# Pricing Covered Calls: A Gambler's Approach

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## Summary

- Covered calls allow you to generate additional income on your long term stock positions.
- Selecting the price and strike of a covered call can be difficult.
- This article presents a quantitative way to determine whether you're being offered the right price for a covered call.

**Summary**

Covered calls allow you to generate additional income on your long term stock positions.

Selecting the price and strike of a covered call can be difficult.

This article presents a quantitative way to determine whether you're being offered the right price for a covered call.

Investors who leave their long stock or ETF positions sitting passively in a buy-and-hold account are missing out on opportunities to make more money. Selling covered calls is a well-known strategy for generating extra investment returns. To do so, you sell a call option on stock you already own, generally with the option strike well above the current stock price. If the option expires, you make a little money and you also get to keep your stock. This post explains what covered calls are, how they generate income, and how to find good prices for covered call trades. We have reported some real-time covered call trading on our blog.

This article describes a mathematical method for covered call pricing based on the gambling concept of "expected value," which can be implemented in Excel to determine whether the premium for a call option is enough to justify a covered call. By reviewing the options chain, the trader can rule out poorly-priced options. In this manner, the investor can complement a long stock or ETF position with the highest probability of success.

**What is a call option?**

A call option give you right to buy stock at a fixed price, known as the "strike price." Options are temporary; they expire. Thus, you pay a "premium" for the privilege of buying the stock at the fixed strike price sometime before expiration.

With a call option, you want the stock to rise, because you only profit when the price rises above the strike price plus the premium you paid. If the stock is higher than the strike price, then you make money because the option allows you to buy the stock at that fixed strike price while the stock is actually worth more. If the stock ends up below the strike at expiration, then your call option expires worthless. You would lose the premium that you paid for the option, but nothing more.

Example: On November 30, 2020, CVM was about $12.50 per share, and let's say you expect it to rise. You pay $1 per share to buy a call option for CVM at a $35 strike that expires on January 15 -- this is denoted "CVM J15 35C." You are betting that the stock will rise above $36 by that time. Come January 15, let's assume CVM rises to $40 per share. You can now exercise your option and buy the stock for only $35 per share because that is what your option lets you do. You've profited by a net $4 per share, *i.e.*, the $5 difference between the $40 price and the $35 strike, minus the $1 premium that you paid for the option. If CVM ends up below $35 on January 15, then your option would expire worthless and you'd lose the $1 per share premium. If CVM ends up between $35 and $36, then you lose somewhere between $0 and $1 per share.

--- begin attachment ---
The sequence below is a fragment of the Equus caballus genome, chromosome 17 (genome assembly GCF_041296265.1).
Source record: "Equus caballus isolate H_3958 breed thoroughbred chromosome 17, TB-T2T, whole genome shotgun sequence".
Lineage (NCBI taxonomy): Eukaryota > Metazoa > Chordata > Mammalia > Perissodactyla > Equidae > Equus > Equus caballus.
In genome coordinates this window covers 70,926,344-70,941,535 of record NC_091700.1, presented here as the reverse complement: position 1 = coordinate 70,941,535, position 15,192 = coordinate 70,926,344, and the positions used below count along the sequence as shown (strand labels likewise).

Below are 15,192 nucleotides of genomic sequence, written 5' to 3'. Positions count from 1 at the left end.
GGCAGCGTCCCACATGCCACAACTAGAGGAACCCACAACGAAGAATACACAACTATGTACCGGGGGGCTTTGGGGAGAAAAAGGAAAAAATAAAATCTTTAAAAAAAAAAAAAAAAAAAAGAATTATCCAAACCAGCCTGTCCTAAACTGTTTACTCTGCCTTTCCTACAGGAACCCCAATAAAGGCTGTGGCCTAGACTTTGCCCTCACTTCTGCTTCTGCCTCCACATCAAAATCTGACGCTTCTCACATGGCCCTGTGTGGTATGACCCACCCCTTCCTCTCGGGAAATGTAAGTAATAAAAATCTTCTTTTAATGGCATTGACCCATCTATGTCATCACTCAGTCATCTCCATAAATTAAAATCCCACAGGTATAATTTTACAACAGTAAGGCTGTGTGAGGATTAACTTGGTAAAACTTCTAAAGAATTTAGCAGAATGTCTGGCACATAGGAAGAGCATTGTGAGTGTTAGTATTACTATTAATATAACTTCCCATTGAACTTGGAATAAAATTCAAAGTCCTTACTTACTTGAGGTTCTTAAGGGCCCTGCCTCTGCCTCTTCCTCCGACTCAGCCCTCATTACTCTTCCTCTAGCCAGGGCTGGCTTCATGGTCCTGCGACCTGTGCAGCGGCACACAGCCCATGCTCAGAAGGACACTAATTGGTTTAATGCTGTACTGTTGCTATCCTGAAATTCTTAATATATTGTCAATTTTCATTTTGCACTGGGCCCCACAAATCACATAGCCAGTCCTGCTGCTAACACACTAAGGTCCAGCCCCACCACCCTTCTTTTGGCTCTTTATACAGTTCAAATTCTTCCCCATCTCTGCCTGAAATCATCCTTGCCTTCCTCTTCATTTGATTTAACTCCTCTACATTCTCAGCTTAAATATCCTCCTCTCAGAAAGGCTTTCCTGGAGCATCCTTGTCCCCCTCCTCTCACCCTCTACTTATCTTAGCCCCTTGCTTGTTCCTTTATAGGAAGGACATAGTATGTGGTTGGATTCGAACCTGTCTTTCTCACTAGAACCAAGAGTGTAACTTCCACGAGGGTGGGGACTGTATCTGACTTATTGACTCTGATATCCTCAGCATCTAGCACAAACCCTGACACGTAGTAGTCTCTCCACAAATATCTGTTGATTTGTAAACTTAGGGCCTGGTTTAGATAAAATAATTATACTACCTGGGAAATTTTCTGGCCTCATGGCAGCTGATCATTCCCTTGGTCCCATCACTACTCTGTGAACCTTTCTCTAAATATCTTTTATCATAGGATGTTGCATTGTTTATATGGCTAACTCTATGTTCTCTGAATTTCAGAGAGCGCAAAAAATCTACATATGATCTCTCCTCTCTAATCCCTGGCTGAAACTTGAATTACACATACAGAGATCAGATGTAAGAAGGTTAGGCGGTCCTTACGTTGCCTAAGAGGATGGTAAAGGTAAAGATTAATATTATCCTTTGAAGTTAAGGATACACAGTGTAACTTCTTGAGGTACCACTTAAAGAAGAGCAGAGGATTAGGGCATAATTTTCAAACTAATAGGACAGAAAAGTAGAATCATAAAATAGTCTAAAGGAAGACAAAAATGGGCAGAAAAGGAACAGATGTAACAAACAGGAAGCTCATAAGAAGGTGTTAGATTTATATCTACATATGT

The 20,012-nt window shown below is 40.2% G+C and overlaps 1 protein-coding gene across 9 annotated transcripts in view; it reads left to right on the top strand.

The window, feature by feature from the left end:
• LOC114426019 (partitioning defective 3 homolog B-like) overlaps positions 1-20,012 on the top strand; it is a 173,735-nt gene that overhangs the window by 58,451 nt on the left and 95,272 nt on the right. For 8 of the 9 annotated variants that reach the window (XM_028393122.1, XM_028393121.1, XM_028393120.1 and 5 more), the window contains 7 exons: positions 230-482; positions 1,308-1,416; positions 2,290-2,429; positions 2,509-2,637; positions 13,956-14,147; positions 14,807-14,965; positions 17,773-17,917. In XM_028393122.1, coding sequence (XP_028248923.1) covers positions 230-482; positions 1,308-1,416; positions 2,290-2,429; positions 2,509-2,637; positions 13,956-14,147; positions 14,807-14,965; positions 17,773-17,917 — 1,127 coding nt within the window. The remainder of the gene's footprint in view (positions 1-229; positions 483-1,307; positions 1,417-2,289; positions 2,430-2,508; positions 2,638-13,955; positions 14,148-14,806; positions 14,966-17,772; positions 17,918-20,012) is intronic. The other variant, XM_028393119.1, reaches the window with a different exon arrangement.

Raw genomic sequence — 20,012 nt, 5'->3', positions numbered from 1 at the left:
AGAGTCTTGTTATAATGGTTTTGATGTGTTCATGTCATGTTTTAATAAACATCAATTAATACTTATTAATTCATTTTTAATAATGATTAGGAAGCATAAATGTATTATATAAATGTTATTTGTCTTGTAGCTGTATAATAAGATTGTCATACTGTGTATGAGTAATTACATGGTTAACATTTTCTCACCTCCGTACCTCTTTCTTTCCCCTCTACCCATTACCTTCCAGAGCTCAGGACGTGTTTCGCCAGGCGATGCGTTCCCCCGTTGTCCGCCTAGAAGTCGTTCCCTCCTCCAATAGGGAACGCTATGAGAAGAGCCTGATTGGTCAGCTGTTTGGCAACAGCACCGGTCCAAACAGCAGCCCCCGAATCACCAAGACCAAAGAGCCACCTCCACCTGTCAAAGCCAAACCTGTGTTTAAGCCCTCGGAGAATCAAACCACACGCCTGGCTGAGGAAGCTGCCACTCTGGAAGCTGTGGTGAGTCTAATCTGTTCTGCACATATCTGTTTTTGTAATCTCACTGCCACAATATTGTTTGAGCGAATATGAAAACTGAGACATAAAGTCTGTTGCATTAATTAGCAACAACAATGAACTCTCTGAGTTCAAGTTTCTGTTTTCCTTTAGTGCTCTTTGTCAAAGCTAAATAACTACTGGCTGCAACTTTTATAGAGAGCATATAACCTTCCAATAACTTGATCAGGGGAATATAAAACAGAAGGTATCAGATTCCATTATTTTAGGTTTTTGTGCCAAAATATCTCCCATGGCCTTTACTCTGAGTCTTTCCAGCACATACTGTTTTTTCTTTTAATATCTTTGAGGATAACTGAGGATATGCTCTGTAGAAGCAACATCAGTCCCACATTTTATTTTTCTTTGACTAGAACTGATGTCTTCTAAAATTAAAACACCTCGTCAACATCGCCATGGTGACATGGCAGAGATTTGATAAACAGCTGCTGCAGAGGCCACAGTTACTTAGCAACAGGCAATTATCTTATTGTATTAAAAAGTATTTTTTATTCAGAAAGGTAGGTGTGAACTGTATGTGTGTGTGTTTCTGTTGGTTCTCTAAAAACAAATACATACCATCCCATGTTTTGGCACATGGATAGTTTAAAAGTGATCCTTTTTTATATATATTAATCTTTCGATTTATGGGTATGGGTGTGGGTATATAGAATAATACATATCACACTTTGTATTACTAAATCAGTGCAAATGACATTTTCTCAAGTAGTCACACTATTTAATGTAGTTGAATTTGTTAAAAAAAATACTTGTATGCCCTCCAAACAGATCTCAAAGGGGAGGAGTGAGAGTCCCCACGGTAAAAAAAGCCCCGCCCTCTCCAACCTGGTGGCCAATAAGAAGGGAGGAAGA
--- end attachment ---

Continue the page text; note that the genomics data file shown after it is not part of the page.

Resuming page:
Every call option pertains to 100 shares of stock. If you bought 10 call options of CVM per the example above, that would include 1000 shares at $1 per share. Thus, for only $1000, you can obtain the gains of 1000 shares. In the example above, if CVM closes at $40 per share, you'd make a net of $4 per share of $4000 for a $300% gain in just six weeks. Behold the power of options. Of course, if CVM didn't make it to $35 per share, then you'd lose all $1000, which is a 100% loss in just six weeks. Behold again the power of options. Thus, when trading options like this, you should only expose a small portion of your portfolio. Buying calls like this requires mad skills.

**What's a covered call?**

Covered calls, by contrast, do not require mad skills. In fact, covered calls have very low risk compared to buying calls. This is because you are *selling* the option, rather than buying it. Covered call writing has been my favorite trading strategy, as discussed in other posts in my blog.

A covered call is like the opposite of buying a call. With a covered call, you sell short a call option on stock you already own. Generally, the call is out of the money ("OTM"), meaning the strike is higher than the current price, like the $35 CVM call in the example above. If the stock price doesn't get up to the option strike, then the option you sold to someone else expires worthless. And the option premium they paid goes right into your pocket. Your profits are capped at the strike price, however, if CVM continues to run up before expiration.

It is important that you own the underlying stock when selling a call, because selling calls without support from the underlying stock exposes you to *unlimited downside*. Example: you decide sell a CVM $35 call for $1. That's $100 of premium. Yay for you. But when CVM shoots up to $40 at expiration, the call option that you sold for just $1 would now be worth $40 - $35 = $5 per contract. At 100 shares per contact, that's $500. If the option is exercised (it would be here), you'd be forced by your broker to buy all that stock at $40 and sell it to the options owner for only $35. What a mess: you lose a net of $400, which is four times your $100 investment. And, if CVM shot to $60 per share, you'd be staring down a $2400 loss.